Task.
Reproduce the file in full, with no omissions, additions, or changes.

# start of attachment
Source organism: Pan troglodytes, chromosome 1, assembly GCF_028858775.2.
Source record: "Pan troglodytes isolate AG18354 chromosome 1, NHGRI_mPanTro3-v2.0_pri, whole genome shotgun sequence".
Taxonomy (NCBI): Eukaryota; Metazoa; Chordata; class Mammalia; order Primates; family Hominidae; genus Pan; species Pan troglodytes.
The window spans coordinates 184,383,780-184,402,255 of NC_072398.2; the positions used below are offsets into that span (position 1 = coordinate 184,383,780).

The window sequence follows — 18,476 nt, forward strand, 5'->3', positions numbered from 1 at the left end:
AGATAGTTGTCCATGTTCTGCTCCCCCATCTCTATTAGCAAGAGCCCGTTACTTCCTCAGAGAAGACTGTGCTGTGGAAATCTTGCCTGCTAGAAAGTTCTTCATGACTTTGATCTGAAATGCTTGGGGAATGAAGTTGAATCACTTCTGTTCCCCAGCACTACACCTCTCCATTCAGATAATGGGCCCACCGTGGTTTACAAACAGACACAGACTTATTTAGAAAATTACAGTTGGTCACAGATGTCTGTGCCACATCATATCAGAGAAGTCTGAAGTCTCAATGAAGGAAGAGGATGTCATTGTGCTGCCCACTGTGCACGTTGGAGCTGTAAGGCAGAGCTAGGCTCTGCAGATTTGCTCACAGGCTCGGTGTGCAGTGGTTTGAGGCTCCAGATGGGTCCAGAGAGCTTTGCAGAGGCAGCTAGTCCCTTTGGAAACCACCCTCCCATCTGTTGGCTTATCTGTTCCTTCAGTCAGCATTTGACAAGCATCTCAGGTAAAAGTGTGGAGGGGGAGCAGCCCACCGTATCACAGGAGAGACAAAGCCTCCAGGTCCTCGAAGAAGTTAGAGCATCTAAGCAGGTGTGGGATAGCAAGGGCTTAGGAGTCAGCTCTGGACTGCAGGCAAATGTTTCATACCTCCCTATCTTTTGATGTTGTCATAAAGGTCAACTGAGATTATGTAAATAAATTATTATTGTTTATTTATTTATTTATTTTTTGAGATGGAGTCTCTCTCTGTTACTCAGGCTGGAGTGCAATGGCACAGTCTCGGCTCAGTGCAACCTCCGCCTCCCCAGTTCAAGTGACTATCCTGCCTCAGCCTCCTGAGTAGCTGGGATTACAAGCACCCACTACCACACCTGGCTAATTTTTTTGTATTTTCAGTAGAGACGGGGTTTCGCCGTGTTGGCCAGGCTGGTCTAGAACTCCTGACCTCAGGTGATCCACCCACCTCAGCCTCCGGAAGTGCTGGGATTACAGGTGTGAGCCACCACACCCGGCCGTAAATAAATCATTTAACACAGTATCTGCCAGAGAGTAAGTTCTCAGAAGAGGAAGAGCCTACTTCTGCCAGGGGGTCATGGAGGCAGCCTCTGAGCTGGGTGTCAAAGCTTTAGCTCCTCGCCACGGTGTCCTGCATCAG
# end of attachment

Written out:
Source organism: Pan troglodytes, chromosome 1, assembly GCF_028858775.2.
Source record: "Pan troglodytes isolate AG18354 chromosome 1, NHGRI_mPanTro3-v2.0_pri, whole genome shotgun sequence".
Taxonomy (NCBI): Eukaryota; Metazoa; Chordata; class Mammalia; order Primates; family Hominidae; genus Pan; species Pan troglodytes.
The window spans coordinates 184,383,780-184,402,255 of NC_072398.2; the positions used below are offsets into that span (position 1 = coordinate 184,383,780).

The window sequence follows — 18,476 nt, forward strand, 5'->3', positions numbered from 1 at the left end:
AGATAGTTGTCCATGTTCTGCTCCCCCATCTCTATTAGCAAGAGCCCGTTACTTCCTCAGAGAAGACTGTGCTGTGGAAATCTTGCCTGCTAGAAAGTTCTTCATGACTTTGATCTGAAATGCTTGGGGAATGAAGTTGAATCACTTCTGTTCCCCAGCACTACACCTCTCCATTCAGATAATGGGCCCACCGTGGTTTACAAACAGACACAGACTTATTTAGAAAATTACAGTTGGTCACAGATGTCTGTGCCACATCATATCAGAGAAGTCTGAAGTCTCAATGAAGGAAGAGGATGTCATTGTGCTGCCCACTGTGCACGTTGGAGCTGTAAGGCAGAGCTAGGCTCTGCAGATTTGCTCACAGGCTCGGTGTGCAGTGGTTTGAGGCTCCAGATGGGTCCAGAGAGCTTTGCAGAGGCAGCTAGTCCCTTTGGAAACCACCCTCCCATCTGTTGGCTTATCTGTTCCTTCAGTCAGCATTTGACAAGCATCTCAGGTAAAAGTGTGGAGGGGGAGCAGCCCACCGTATCACAGGAGAGACAAAGCCTCCAGGTCCTCGAAGAAGTTAGAGCATCTAAGCAGGTGTGGGATAGCAAGGGCTTAGGAGTCAGCTCTGGACTGCAGGCAAATGTTTCATACCTCCCTATCTTTTGATGTTGTCATAAAGGTCAACTGAGATTATGTAAATAAATTATTATTGTTTATTTATTTATTTATTTTTTGAGATGGAGTCTCTCTCTGTTACTCAGGCTGGAGTGCAATGGCACAGTCTCGGCTCAGTGCAACCTCCGCCTCCCCAGTTCAAGTGACTATCCTGCCTCAGCCTCCTGAGTAGCTGGGATTACAAGCACCCACTACCACACCTGGCTAATTTTTTTGTATTTTCAGTAGAGACGGGGTTTCGCCGTGTTGGCCAGGCTGGTCTAGAACTCCTGACCTCAGGTGATCCACCCACCTCAGCCTCCGGAAGTGCTGGGATTACAGGTGTGAGCCACCACACCCGGCCGTAAATAAATCATTTAACACAGTATCTGCCAGAGAGTAAGTTCTCAGAAGAGGAAGAGCCTACTTCTGCCAGGGGGTCATGGAGGCAGCCTCTGAGCTGGGTGTCAAAGCTTTAGCTCCTCGCCACGGTGTCCTGCATCAG